Thursday, April 17, 2014

Lockout of a Commercial Tenant: The Pitfalls

If a commercial property tenant neglects or refuses to pay rent and is in arrears for more than five days, or if a tenant violates another provision of the lease, under certain conditions and circumstances Arizona law[1] allows the landlord the option to reenter and retake possession of the premises, seize personal property belonging to the tenant, and, after a statutory allotted time period and proper notice, publicly auction the tenant’s property. Entering and retaking possession, however, may not be the best course of action and, in fact, may expose the landlord to liability if not done properly.
The following is a list of questions and comments intended to give landlords a glimpse of just a few potential issues, and why it is imperative they consult with a knowledgeable attorney to discuss whether reentering and retaking possession is legal without a court order, or, is the best option for their situation.
  1. Read the lease first.  Does the lease contain language that would prohibit a lock-out?
If so, a lockout is not an option.
  1. Does the lease require the landlord provide written notice to the tenant before there can be a default or breach of the lease?
If so, a lockout remains a potential option only if the written notice has been properly delivered to the tenant, and the time to respond to the notice and cure a potential default has expired.
  1. Is the tenant five days in arrears on the payment of rent or has there been a material default under the lease by the tenant aside from late rent?
Arizona statutory law provides that the right of a commercial landlord to reenter the premises arises when the rent has been unpaid for five days past the date it was due or when the tenant has violated another provision of the lease. Thus, before contemplating a lockout, questions the landlord should consider include whether the rent is at least five days in arrears and/or whether there has been some other material violation of the lease.  The landlord should also assess whether the tenant has a valid argument that the failure to pay rent or alleged material default of the lease was prompted by the landlord’s own failure to comply with a term of the lease. A breach by the landlord may excuse a tenant from having to comply with certain performance obligations.
  1. Has the landlord given the tenant a period of time in which to pay rent as part of an effort to resolve the issue?
If the landlord has given the tenant an additional period of time to pay rent as part of an effort to resolve the issue, the landlord should avoid retaking possession of the premises until the allotted period of time expires.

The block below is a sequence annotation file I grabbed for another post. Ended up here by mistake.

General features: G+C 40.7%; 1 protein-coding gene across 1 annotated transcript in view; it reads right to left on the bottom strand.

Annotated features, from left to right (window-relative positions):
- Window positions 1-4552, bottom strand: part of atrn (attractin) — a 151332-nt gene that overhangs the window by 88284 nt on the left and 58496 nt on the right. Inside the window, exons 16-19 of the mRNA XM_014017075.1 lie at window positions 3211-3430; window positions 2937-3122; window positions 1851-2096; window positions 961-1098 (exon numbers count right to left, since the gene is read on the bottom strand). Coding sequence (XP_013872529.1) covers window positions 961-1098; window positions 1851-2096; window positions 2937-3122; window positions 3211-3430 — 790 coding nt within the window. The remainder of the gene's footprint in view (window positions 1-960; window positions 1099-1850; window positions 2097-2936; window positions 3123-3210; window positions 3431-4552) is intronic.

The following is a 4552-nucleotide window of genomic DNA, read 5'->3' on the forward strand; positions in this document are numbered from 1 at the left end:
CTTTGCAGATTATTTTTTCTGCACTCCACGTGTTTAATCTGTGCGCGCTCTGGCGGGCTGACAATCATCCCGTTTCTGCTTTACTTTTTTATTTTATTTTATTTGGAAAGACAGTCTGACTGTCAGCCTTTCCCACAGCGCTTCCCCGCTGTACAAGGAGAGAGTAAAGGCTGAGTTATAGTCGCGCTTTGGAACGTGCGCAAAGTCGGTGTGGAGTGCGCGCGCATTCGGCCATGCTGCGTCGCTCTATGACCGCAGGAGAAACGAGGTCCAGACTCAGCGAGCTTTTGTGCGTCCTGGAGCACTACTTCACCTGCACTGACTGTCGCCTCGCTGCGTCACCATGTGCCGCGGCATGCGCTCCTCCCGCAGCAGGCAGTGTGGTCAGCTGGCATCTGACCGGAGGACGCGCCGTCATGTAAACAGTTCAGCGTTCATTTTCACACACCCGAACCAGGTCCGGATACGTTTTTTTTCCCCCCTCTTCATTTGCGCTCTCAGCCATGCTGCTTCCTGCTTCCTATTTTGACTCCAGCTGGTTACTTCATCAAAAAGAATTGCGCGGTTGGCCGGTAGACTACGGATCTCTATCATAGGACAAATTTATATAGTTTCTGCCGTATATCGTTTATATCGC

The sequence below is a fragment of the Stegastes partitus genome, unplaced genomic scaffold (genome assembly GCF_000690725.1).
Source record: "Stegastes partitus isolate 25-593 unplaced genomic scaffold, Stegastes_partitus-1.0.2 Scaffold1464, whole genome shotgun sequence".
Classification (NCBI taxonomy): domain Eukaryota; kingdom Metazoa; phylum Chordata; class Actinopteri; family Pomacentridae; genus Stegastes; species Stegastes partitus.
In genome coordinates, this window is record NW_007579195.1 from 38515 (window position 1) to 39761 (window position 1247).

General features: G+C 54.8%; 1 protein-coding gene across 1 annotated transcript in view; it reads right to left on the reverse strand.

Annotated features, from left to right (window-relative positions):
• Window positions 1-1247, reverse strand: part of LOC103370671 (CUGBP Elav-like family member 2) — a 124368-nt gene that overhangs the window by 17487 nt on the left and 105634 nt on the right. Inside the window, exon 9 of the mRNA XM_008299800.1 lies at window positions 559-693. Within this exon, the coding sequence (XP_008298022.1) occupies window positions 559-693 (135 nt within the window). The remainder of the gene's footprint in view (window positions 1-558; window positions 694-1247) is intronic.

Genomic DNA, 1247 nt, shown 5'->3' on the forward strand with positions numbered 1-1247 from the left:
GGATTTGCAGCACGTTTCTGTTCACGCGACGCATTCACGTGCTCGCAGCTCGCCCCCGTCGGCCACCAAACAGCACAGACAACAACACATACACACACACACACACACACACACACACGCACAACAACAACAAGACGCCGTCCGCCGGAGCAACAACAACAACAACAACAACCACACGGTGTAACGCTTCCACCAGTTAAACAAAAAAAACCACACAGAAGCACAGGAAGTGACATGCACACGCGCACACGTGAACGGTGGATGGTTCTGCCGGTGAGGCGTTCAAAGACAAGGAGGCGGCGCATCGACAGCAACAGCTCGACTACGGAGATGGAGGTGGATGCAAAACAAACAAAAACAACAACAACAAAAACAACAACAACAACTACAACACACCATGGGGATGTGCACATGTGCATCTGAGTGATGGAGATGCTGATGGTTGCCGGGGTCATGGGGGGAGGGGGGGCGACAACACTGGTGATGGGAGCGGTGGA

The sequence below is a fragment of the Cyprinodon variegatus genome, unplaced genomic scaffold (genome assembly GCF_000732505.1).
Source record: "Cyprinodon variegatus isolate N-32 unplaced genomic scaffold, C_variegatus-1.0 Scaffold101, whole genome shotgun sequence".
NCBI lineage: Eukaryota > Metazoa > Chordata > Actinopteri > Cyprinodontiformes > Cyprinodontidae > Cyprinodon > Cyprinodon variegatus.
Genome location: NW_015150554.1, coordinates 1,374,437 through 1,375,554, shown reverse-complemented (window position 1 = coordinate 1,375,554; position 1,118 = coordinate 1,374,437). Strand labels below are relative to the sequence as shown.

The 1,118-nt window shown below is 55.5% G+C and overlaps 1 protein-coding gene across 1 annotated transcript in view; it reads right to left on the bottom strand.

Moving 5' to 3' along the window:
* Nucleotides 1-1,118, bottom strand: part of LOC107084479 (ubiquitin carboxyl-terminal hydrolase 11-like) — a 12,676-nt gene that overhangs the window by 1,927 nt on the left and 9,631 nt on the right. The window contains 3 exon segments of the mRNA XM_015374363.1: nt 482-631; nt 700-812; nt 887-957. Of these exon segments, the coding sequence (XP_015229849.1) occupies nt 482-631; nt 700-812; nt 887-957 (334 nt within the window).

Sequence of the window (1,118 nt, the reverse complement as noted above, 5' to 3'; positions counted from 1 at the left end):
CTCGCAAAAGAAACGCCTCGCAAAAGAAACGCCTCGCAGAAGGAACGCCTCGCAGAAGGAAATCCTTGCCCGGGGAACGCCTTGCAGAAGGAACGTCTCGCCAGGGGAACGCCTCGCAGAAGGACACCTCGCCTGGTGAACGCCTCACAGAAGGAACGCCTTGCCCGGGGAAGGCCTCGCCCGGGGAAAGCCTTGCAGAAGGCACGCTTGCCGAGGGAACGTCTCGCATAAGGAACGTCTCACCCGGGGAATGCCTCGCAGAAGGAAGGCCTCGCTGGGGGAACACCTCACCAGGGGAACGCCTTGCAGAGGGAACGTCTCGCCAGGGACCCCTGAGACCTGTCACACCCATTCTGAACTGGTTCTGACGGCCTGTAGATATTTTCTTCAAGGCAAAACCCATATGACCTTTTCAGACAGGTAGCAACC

1. Has the landlord routinely accepted late rent payments or led the tenant to believe timely payments would not be required?
If the landlord has regularly accepted late rent payments from tenants, it should bring this fact to the attention of its counsel. This history of such conduct can potentially impact whether reentry is a prudent option and/or whether additional steps should first be taken.
  1. Can the lockout be performed without any of the tenants, employees, or representatives present?
A landlord cannot retake possession while someone is inside the building.
  1. Can a lockout be accomplished without breaching the peace?
If entering the property will result in a breach of the peace, the lockout cannot be performed. If a breach of the peace occurs during a lockout, then the lockout needs to be terminated. [The phrase “breach of the peace” has been said to include, but not be limited to, conduct or words which interfere with public order. Thus, violent acts and words likely to produce violence in others, among other things, would likely fall within a “breach of the peace.”]
  1. Is the personal property on the premises owned by the tenant and, if so, is it of sufficient value to cover past due rent and other costs associated with the lockout?
If the personal property is not owned by the tenant, it cannot be sold by the landlord.  Further, a landlord’s possessory lien will not take priority over another creditor who perfected a lien on the personal property before it was brought into the leased space.  Thus, a UCC lien search should be conducted before deciding whether repossession is prudent. Also, consider what the personal property is likely worth in used condition. If the property is not worth enough to cover the rent owed, the lockout process may not be the best option. Additionally, a landlord could create liability exposure for itself if it retakes and disposes of personal property (such as computers) that contains protected personal information of the tenant’s customers. This is clearly an issue that should be discussed with counsel before initiating the repossession of personal property.
  1. Will a lockout put the tenant out of business and, if so, is that in the landlord’s best interest?